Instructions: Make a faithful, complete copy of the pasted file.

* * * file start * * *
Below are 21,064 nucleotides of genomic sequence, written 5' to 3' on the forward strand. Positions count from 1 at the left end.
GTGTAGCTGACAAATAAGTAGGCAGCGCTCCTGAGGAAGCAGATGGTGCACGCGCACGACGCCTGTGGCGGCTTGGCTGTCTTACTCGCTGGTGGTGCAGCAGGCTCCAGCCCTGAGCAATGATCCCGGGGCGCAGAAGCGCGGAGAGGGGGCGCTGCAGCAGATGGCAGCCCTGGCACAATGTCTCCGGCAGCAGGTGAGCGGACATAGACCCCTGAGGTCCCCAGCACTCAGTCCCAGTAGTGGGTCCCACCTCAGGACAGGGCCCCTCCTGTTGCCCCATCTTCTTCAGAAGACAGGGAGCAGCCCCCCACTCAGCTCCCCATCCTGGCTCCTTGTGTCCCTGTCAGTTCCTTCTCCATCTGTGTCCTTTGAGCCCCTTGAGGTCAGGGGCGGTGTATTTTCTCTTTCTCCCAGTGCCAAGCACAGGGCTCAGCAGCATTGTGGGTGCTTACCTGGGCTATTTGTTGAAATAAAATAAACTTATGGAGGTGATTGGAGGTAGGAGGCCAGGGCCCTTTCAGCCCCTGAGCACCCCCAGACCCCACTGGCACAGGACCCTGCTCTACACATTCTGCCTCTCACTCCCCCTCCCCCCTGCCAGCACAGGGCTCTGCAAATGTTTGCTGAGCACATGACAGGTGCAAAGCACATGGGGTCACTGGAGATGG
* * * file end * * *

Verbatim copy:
Below are 21,064 nucleotides of genomic sequence, written 5' to 3' on the forward strand. Positions count from 1 at the left end.
GTGTAGCTGACAAATAAGTAGGCAGCGCTCCTGAGGAAGCAGATGGTGCACGCGCACGACGCCTGTGGCGGCTTGGCTGTCTTACTCGCTGGTGGTGCAGCAGGCTCCAGCCCTGAGCAATGATCCCGGGGCGCAGAAGCGCGGAGAGGGGGCGCTGCAGCAGATGGCAGCCCTGGCACAATGTCTCCGGCAGCAGGTGAGCGGACATAGACCCCTGAGGTCCCCAGCACTCAGTCCCAGTAGTGGGTCCCACCTCAGGACAGGGCCCCTCCTGTTGCCCCATCTTCTTCAGAAGACAGGGAGCAGCCCCCCACTCAGCTCCCCATCCTGGCTCCTTGTGTCCCTGTCAGTTCCTTCTCCATCTGTGTCCTTTGAGCCCCTTGAGGTCAGGGGCGGTGTATTTTCTCTTTCTCCCAGTGCCAAGCACAGGGCTCAGCAGCATTGTGGGTGCTTACCTGGGCTATTTGTTGAAATAAAATAAACTTATGGAGGTGATTGGAGGTAGGAGGCCAGGGCCCTTTCAGCCCCTGAGCACCCCCAGACCCCACTGGCACAGGACCCTGCTCTACACATTCTGCCTCTCACTCCCCCTCCCCCCTGCCAGCACAGGGCTCTGCAAATGTTTGCTGAGCACATGACAGGTGCAAAGCACATGGGGTCACTGGAGATGG